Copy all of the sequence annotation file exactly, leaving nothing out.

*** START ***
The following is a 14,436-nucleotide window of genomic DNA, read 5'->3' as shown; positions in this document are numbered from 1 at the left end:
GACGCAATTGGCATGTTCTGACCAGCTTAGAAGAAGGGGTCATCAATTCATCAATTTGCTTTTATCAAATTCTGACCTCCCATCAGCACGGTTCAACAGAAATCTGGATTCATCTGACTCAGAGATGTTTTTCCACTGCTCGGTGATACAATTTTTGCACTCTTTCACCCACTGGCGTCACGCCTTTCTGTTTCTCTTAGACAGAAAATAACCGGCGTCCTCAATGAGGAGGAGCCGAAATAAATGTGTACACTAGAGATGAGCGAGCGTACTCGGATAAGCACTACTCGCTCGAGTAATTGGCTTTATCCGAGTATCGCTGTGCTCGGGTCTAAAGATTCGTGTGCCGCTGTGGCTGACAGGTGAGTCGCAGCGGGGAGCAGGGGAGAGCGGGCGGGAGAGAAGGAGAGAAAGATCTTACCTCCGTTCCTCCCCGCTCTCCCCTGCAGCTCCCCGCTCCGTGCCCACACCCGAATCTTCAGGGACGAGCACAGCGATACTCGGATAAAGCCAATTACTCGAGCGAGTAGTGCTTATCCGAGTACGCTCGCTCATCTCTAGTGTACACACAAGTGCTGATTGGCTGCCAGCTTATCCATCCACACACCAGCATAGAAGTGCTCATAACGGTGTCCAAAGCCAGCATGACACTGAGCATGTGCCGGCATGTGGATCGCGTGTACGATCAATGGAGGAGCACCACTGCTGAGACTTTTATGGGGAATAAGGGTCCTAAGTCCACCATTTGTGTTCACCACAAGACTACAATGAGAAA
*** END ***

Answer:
The following is a 14,436-nucleotide window of genomic DNA, read 5'->3' as shown; positions in this document are numbered from 1 at the left end:
GACGCAATTGGCATGTTCTGACCAGCTTAGAAGAAGGGGTCATCAATTCATCAATTTGCTTTTATCAAATTCTGACCTCCCATCAGCACGGTTCAACAGAAATCTGGATTCATCTGACTCAGAGATGTTTTTCCACTGCTCGGTGATACAATTTTTGCACTCTTTCACCCACTGGCGTCACGCCTTTCTGTTTCTCTTAGACAGAAAATAACCGGCGTCCTCAATGAGGAGGAGCCGAAATAAATGTGTACACTAGAGATGAGCGAGCGTACTCGGATAAGCACTACTCGCTCGAGTAATTGGCTTTATCCGAGTATCGCTGTGCTCGGGTCTAAAGATTCGTGTGCCGCTGTGGCTGACAGGTGAGTCGCAGCGGGGAGCAGGGGAGAGCGGGCGGGAGAGAAGGAGAGAAAGATCTTACCTCCGTTCCTCCCCGCTCTCCCCTGCAGCTCCCCGCTCCGTGCCCACACCCGAATCTTCAGGGACGAGCACAGCGATACTCGGATAAAGCCAATTACTCGAGCGAGTAGTGCTTATCCGAGTACGCTCGCTCATCTCTAGTGTACACACAAGTGCTGATTGGCTGCCAGCTTATCCATCCACACACCAGCATAGAAGTGCTCATAACGGTGTCCAAAGCCAGCATGACACTGAGCATGTGCCGGCATGTGGATCGCGTGTACGATCAATGGAGGAGCACCACTGCTGAGACTTTTATGGGGAATAAGGGTCCTAAGTCCACCATTTGTGTTCACCACAAGACTACAATGAGAAA